School of Population Health, University of Auckland, Auckland 1142, New Zealand (AW); School of Public Health, University of California, Berkeley, CA, USA (KRS, ZC); Department of Public Health, Environmental and Social Determinants of Health, WHO, Geneva, Switzerland (DC-L); Department of Life Sciences, University of West Indies, St Augustine, Trinidad and Tobago (DDC); Faculty of Health and Sports Sciences, University of Tsukuba, Tsukuba, Japan (YH); State Key Laboratory for Infectious Disease Prevention and Control, National Institute for Communicable Disease Control and Prevention, China Center for Disease Control and Prevention, Beijing, China (QL); SANSA Earth Observation, South African National Space Agency, Pretoria, South Africa (JO); Institute of Forecasting, Russian Academy of Science, Moscow, Russia (BR); Department of Public Health and Clinical Medicine, Umeå University, Umeå, Sweden (RS); Laboratory of Health Education, FIOCRUZ Oswaldo Cruz Foundation, Belo Horizonte, Brazil (UC); and Department of Social and Environmental Health Research, London School of Hygiene & Tropical Medicine, London, UK (AH)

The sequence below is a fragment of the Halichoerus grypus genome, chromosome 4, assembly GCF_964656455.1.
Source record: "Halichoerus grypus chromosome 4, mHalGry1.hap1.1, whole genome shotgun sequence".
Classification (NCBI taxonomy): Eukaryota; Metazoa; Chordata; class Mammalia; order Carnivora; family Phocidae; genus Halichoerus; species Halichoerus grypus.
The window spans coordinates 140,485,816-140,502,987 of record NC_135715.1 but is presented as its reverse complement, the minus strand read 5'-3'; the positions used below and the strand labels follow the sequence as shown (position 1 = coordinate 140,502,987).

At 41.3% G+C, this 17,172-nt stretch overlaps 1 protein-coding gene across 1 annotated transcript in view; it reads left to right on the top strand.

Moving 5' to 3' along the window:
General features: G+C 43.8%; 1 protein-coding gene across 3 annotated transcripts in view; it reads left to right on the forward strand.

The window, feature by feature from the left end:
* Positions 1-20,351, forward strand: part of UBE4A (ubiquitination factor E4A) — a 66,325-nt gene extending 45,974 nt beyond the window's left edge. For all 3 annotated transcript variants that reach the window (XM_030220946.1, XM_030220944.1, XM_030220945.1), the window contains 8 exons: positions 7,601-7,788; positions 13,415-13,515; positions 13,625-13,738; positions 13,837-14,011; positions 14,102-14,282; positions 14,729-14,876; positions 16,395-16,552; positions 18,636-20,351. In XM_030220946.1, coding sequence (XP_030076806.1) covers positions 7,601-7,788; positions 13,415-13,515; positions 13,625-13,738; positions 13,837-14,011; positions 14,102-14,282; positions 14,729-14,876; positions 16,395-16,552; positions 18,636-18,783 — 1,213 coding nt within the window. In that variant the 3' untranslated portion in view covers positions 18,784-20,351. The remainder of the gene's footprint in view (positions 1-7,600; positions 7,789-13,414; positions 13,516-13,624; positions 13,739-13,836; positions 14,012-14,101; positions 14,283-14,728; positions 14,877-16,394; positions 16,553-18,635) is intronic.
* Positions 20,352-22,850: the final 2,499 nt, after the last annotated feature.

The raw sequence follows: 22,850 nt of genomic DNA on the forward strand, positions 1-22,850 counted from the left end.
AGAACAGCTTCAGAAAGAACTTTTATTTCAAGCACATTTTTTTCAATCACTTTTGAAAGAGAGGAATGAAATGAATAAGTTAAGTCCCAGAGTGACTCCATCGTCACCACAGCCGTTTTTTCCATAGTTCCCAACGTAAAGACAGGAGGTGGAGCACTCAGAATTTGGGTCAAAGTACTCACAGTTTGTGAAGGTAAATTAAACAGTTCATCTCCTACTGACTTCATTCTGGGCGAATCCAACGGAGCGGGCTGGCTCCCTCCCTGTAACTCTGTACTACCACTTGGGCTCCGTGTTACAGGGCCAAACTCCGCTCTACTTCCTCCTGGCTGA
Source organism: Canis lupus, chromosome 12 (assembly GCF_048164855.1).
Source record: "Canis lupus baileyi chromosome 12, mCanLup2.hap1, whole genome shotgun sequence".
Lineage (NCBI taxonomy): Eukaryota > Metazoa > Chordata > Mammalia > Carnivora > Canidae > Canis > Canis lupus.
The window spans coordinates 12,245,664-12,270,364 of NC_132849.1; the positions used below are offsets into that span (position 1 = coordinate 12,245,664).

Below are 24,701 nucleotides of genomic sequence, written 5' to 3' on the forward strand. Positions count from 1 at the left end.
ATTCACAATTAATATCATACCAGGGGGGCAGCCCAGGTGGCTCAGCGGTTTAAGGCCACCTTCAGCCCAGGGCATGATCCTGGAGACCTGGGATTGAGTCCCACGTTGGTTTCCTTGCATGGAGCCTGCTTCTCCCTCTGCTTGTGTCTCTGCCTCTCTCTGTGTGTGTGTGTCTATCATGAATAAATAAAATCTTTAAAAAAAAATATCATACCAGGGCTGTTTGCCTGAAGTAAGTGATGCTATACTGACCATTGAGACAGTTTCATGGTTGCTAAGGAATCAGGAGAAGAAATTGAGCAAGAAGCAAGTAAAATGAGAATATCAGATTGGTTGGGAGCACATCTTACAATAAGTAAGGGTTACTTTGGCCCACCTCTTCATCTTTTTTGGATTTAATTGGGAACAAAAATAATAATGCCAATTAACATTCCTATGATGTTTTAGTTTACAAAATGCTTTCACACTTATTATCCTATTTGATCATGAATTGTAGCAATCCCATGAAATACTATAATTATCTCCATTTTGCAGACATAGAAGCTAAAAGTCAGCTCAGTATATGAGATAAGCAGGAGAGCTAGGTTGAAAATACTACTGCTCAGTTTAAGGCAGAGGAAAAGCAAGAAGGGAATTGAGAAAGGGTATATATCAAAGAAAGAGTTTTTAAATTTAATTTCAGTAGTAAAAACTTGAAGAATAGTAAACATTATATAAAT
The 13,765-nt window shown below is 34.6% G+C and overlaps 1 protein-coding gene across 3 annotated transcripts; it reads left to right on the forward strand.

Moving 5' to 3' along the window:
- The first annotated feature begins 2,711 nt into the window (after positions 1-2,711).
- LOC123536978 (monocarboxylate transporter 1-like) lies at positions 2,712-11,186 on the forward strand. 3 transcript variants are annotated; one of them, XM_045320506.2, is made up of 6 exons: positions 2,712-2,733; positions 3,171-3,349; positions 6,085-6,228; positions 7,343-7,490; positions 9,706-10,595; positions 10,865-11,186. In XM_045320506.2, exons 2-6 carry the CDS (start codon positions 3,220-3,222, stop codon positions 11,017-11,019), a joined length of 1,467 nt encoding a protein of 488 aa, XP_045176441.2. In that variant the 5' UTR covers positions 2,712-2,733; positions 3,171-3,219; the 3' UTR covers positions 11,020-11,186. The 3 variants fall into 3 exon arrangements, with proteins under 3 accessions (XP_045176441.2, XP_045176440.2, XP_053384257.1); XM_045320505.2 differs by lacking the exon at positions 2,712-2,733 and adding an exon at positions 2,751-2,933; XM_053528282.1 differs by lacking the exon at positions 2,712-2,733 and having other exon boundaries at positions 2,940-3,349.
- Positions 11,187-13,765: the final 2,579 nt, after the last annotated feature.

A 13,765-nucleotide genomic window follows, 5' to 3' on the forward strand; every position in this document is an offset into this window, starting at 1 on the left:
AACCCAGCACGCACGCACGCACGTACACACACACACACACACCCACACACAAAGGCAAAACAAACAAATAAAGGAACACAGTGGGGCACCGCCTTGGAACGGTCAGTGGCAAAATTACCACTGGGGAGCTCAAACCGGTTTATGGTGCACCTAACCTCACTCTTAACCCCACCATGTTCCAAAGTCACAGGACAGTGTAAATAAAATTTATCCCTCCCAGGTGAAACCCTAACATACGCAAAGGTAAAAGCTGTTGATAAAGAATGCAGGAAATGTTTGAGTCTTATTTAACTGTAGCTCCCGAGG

KRS and AW were coordinating lead authors of chapter 11 of the Fifth Assessment Report of the IPCC; DC-L, DDC, YH, BR, JO, QL, and RS were lead authors; ZC was chapter scientist; and AH and UC were review editors. We acknowledge the following contributing authors for chapter 11: Clara Aranda, Helen Berry, Colin Butler, Zoë Chafe, Lara Cushing, Kris Ebi, Tord Kjellstrom, Sari Kovats, Graeme Lindsay, Erin Lipp, Tony McMichael, Virginia Murray, Osman Sankoh, Marie O’Neill, Seth Shonkoff, Joan Sutherland, and Shelby Yamamoto. Joacim Rocklov was chapter scientist 2010–11. We thank Andy Reisinger for his helpful comments on an earlier version of this Comment. We declare that we have no competing interests.